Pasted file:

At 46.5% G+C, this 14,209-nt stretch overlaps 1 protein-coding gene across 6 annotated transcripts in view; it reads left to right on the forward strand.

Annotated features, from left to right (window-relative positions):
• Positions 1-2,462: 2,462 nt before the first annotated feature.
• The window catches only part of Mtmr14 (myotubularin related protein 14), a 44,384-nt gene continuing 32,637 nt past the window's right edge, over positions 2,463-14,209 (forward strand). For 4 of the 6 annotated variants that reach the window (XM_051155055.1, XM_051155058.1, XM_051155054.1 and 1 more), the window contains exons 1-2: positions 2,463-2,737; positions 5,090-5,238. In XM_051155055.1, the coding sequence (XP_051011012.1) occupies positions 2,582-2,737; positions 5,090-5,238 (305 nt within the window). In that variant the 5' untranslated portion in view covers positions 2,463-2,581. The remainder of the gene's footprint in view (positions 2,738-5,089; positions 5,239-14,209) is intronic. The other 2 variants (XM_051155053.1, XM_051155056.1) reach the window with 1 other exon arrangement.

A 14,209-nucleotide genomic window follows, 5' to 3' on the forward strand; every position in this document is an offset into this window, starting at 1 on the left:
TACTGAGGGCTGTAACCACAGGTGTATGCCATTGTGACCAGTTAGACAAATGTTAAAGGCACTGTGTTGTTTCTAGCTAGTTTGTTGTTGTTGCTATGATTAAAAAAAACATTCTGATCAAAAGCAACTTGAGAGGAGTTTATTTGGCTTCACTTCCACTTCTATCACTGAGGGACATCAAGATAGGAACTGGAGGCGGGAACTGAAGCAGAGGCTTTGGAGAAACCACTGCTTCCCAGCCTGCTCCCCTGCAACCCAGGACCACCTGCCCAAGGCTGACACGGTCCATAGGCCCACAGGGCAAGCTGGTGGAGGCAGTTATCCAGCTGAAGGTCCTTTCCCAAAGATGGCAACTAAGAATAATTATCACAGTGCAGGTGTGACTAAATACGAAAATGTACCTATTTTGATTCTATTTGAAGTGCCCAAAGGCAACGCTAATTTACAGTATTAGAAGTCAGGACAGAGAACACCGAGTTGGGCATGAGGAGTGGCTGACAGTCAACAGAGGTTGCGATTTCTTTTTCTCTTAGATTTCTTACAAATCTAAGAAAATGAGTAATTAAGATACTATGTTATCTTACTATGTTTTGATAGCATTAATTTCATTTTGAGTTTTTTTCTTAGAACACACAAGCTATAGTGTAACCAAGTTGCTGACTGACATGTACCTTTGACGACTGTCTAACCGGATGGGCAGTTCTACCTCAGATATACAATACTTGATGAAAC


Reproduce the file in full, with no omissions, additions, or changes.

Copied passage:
At 46.5% G+C, this 14,209-nt stretch overlaps 1 protein-coding gene across 6 annotated transcripts in view; it reads left to right on the forward strand.

Annotated features, from left to right (window-relative positions):
• Positions 1-2,462: 2,462 nt before the first annotated feature.
• The window catches only part of Mtmr14 (myotubularin related protein 14), a 44,384-nt gene continuing 32,637 nt past the window's right edge, over positions 2,463-14,209 (forward strand). For 4 of the 6 annotated variants that reach the window (XM_051155055.1, XM_051155058.1, XM_051155054.1 and 1 more), the window contains exons 1-2: positions 2,463-2,737; positions 5,090-5,238. In XM_051155055.1, the coding sequence (XP_051011012.1) occupies positions 2,582-2,737; positions 5,090-5,238 (305 nt within the window). In that variant the 5' untranslated portion in view covers positions 2,463-2,581. The remainder of the gene's footprint in view (positions 2,738-5,089; positions 5,239-14,209) is intronic. The other 2 variants (XM_051155053.1, XM_051155056.1) reach the window with 1 other exon arrangement.

A 14,209-nucleotide genomic window follows, 5' to 3' on the forward strand; every position in this document is an offset into this window, starting at 1 on the left:
TACTGAGGGCTGTAACCACAGGTGTATGCCATTGTGACCAGTTAGACAAATGTTAAAGGCACTGTGTTGTTTCTAGCTAGTTTGTTGTTGTTGCTATGATTAAAAAAAACATTCTGATCAAAAGCAACTTGAGAGGAGTTTATTTGGCTTCACTTCCACTTCTATCACTGAGGGACATCAAGATAGGAACTGGAGGCGGGAACTGAAGCAGAGGCTTTGGAGAAACCACTGCTTCCCAGCCTGCTCCCCTGCAACCCAGGACCACCTGCCCAAGGCTGACACGGTCCATAGGCCCACAGGGCAAGCTGGTGGAGGCAGTTATCCAGCTGAAGGTCCTTTCCCAAAGATGGCAACTAAGAATAATTATCACAGTGCAGGTGTGACTAAATACGAAAATGTACCTATTTTGATTCTATTTGAAGTGCCCAAAGGCAACGCTAATTTACAGTATTAGAAGTCAGGACAGAGAACACCGAGTTGGGCATGAGGAGTGGCTGACAGTCAACAGAGGTTGCGATTTCTTTTTCTCTTAGATTTCTTACAAATCTAAGAAAATGAGTAATTAAGATACTATGTTATCTTACTATGTTTTGATAGCATTAATTTCATTTTGAGTTTTTTTCTTAGAACACACAAGCTATAGTGTAACCAAGTTGCTGACTGACATGTACCTTTGACGACTGTCTAACCGGATGGGCAGTTCTACCTCAGATATACAATACTTGATGAAAC